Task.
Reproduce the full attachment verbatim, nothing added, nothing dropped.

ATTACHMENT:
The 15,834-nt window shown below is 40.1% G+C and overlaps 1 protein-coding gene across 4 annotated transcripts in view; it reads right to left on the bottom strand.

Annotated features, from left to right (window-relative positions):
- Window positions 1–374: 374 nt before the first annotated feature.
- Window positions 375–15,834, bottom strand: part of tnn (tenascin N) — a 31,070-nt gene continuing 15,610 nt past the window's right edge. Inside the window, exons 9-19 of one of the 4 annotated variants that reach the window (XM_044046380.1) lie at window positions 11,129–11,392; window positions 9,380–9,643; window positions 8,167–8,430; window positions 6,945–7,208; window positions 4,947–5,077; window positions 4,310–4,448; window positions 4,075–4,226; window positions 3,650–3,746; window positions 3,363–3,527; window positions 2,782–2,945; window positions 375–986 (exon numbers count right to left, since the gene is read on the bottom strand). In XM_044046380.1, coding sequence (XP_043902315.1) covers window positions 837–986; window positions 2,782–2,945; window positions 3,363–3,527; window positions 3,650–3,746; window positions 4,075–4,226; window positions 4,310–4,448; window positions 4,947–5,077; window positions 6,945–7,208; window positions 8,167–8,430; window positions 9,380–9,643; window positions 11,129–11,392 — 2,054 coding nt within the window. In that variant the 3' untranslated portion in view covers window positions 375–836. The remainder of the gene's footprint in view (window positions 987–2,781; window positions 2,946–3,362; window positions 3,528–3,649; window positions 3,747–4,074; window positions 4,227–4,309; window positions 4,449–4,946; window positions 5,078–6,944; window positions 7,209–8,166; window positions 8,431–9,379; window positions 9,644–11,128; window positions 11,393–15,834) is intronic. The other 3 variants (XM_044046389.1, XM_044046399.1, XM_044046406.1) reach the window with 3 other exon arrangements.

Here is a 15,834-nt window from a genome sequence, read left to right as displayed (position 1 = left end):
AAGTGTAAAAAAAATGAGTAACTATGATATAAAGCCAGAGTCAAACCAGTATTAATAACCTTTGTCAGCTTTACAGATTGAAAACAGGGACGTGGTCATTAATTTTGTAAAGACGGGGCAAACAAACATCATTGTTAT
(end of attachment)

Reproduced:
The 15,834-nt window shown below is 40.1% G+C and overlaps 1 protein-coding gene across 4 annotated transcripts in view; it reads right to left on the bottom strand.

Annotated features, from left to right (window-relative positions):
- Window positions 1–374: 374 nt before the first annotated feature.
- Window positions 375–15,834, bottom strand: part of tnn (tenascin N) — a 31,070-nt gene continuing 15,610 nt past the window's right edge. Inside the window, exons 9-19 of one of the 4 annotated variants that reach the window (XM_044046380.1) lie at window positions 11,129–11,392; window positions 9,380–9,643; window positions 8,167–8,430; window positions 6,945–7,208; window positions 4,947–5,077; window positions 4,310–4,448; window positions 4,075–4,226; window positions 3,650–3,746; window positions 3,363–3,527; window positions 2,782–2,945; window positions 375–986 (exon numbers count right to left, since the gene is read on the bottom strand). In XM_044046380.1, coding sequence (XP_043902315.1) covers window positions 837–986; window positions 2,782–2,945; window positions 3,363–3,527; window positions 3,650–3,746; window positions 4,075–4,226; window positions 4,310–4,448; window positions 4,947–5,077; window positions 6,945–7,208; window positions 8,167–8,430; window positions 9,380–9,643; window positions 11,129–11,392 — 2,054 coding nt within the window. In that variant the 3' untranslated portion in view covers window positions 375–836. The remainder of the gene's footprint in view (window positions 987–2,781; window positions 2,946–3,362; window positions 3,528–3,649; window positions 3,747–4,074; window positions 4,227–4,309; window positions 4,449–4,946; window positions 5,078–6,944; window positions 7,209–8,166; window positions 8,431–9,379; window positions 9,644–11,128; window positions 11,393–15,834) is intronic. The other 3 variants (XM_044046389.1, XM_044046399.1, XM_044046406.1) reach the window with 3 other exon arrangements.

Here is a 15,834-nt window from a genome sequence, read left to right as displayed (position 1 = left end):
AAGTGTAAAAAAAATGAGTAACTATGATATAAAGCCAGAGTCAAACCAGTATTAATAACCTTTGTCAGCTTTACAGATTGAAAACAGGGACGTGGTCATTAATTTTGTAAAGACGGGGCAAACAAACATCATTGTTAT